MP Soldiers Build Rapport With Iraqi Citizens
June 6, 2008
FORWARD OPERATING BASE LOYALTY, Iraq (Army News Service, June 6, 2008) -- Military police exuded a genuine, vested interest for the community as they patrolled the Baghdad neighborhoods surrounding Forward Operating Base Loyalty, May 31.
The military police -- Soldiers from the 4th Brigade Combat Team, 10th Mountain Division -- took time to speak to and play with children. At the same time, Iraqis reciprocated the kindness, showing their support for U.S. Soldiers patrolling the area.
One reason the MPs patrolled through the neighborhoods just outside FOB Loyalty was to provide backup to Iraqi Police, if they were needed, said Staff Sgt. Douglas Ferguson, a non-commissioned officer with the MP platoon. Additionally, Soldiers wanted to let Iraqi civilians know U.S. Soldiers are there with them.
Residents in the area seemed quite happy U.S. Soldiers were in their neighborhoods, Ferguson said. To extend his hospitality, one area resident offered visiting Soldiers sodas to quench their thirst as they patrolled through the heat of an approaching Baghdad summer.
The MP Soldiers hope to continue the good rapport they have established, said Ferguson. In addition, they want people to know U.S. Soldiers are approachable, and they should feel free to come to the Soldiers with any of their concerns.
MPs conduct similar operations as infantry and cavalry scout Soldiers, explained Ferguson. As examples, he mentioned they conduct route security and lookout for improvised explosive devices and insurgent activity.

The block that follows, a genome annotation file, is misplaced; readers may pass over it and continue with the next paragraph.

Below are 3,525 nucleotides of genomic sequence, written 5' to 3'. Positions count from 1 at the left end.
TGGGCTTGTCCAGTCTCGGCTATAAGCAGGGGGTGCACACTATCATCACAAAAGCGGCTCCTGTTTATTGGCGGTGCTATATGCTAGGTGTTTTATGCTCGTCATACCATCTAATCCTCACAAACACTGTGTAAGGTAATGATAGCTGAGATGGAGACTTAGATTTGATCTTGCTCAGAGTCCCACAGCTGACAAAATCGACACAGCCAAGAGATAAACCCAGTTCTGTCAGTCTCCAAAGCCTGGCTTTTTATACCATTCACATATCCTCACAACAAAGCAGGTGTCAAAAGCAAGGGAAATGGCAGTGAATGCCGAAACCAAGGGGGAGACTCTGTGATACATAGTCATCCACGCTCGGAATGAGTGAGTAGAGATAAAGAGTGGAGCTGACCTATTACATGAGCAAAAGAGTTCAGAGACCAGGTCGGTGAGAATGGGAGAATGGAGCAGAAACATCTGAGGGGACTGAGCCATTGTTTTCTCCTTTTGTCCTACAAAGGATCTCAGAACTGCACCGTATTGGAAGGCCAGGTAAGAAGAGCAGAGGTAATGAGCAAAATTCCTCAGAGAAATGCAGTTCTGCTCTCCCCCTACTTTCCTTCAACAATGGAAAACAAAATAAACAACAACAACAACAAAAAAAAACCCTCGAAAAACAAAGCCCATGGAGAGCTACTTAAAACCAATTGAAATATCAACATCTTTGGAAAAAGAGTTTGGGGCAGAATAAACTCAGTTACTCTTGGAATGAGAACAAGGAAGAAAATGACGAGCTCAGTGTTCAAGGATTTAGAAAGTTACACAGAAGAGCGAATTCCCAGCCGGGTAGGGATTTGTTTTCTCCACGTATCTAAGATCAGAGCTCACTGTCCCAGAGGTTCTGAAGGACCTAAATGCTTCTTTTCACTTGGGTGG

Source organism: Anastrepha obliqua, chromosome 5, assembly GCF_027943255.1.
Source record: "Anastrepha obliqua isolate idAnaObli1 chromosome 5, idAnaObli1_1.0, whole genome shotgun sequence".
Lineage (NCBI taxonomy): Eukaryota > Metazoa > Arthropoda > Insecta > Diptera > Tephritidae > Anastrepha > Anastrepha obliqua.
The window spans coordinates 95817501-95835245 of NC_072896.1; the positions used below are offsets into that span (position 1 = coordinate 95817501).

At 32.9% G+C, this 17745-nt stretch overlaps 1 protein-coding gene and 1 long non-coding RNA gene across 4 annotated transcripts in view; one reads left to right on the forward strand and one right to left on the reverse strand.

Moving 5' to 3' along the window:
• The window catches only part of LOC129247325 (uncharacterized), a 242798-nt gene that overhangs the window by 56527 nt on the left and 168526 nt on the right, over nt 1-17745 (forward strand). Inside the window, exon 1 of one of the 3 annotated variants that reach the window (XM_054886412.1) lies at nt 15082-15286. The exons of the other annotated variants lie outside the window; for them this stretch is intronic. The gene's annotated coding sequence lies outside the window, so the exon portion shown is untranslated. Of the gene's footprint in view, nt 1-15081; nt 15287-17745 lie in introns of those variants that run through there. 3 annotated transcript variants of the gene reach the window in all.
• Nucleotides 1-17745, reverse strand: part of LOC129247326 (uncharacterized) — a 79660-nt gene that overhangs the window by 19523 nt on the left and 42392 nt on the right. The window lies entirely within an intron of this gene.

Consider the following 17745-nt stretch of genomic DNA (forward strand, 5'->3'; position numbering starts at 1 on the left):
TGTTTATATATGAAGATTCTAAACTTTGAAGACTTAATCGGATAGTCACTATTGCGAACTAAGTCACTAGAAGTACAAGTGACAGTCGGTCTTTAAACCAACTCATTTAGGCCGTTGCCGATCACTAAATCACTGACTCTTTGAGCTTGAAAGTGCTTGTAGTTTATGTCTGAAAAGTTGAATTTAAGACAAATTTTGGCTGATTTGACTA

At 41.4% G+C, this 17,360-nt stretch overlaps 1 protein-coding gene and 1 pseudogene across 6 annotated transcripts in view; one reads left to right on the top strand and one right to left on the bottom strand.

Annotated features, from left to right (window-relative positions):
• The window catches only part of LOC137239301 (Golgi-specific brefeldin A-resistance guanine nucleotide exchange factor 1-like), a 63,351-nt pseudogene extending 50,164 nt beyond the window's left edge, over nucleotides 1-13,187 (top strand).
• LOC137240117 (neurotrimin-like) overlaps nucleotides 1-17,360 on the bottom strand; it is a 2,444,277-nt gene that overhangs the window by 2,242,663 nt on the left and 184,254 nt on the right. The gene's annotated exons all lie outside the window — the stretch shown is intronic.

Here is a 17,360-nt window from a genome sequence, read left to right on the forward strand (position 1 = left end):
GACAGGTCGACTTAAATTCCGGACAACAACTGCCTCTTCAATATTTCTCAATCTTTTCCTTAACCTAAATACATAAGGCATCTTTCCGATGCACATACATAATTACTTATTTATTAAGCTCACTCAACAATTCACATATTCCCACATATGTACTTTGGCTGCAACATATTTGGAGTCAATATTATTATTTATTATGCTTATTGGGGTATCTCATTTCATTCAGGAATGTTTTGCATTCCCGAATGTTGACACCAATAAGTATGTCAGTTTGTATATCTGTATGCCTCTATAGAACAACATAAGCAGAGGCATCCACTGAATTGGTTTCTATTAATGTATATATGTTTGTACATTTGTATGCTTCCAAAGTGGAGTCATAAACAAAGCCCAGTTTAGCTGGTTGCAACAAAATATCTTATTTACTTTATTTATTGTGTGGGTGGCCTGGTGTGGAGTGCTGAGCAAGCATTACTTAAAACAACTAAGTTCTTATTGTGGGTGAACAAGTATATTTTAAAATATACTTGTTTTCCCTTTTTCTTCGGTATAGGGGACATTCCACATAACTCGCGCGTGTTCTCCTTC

Sgt. Joseph Quirarte, MP platoon noncommissioned officer, deployed previously with the Patriot Brigade to Afghanistan but has found the environment, culture and people during his first deployment to Iraq to be significantly different, he said.
Other MPs, such as Ferguson and Sgt. Benjamin Allen, have been deployed to Baghdad before and were stationed at FOB Loyalty then too.
There have been improvements in Baghdad since Allen's deployment in 2003. The Iraqi people are generally more willing to work and communicate with U.S. Soldiers now, he noticed. Although it doesn't seem evident when patrolling the many trash-filled streets that still exist in Baghdad, the streets are a little cleaner now than they were then, attested Allen.
Before deploying to Baghdad this time, Allen shared as much of his experience from his previous deployment with his brothers in arms as he could, however, things seem comparatively different now, he said.
Overall, Ferguson is pleased with the performance of his Soldiers, as they have done a great job of integrating and bringing new Soldiers "into the fold and up to speed," he said. "We're all working well as a team."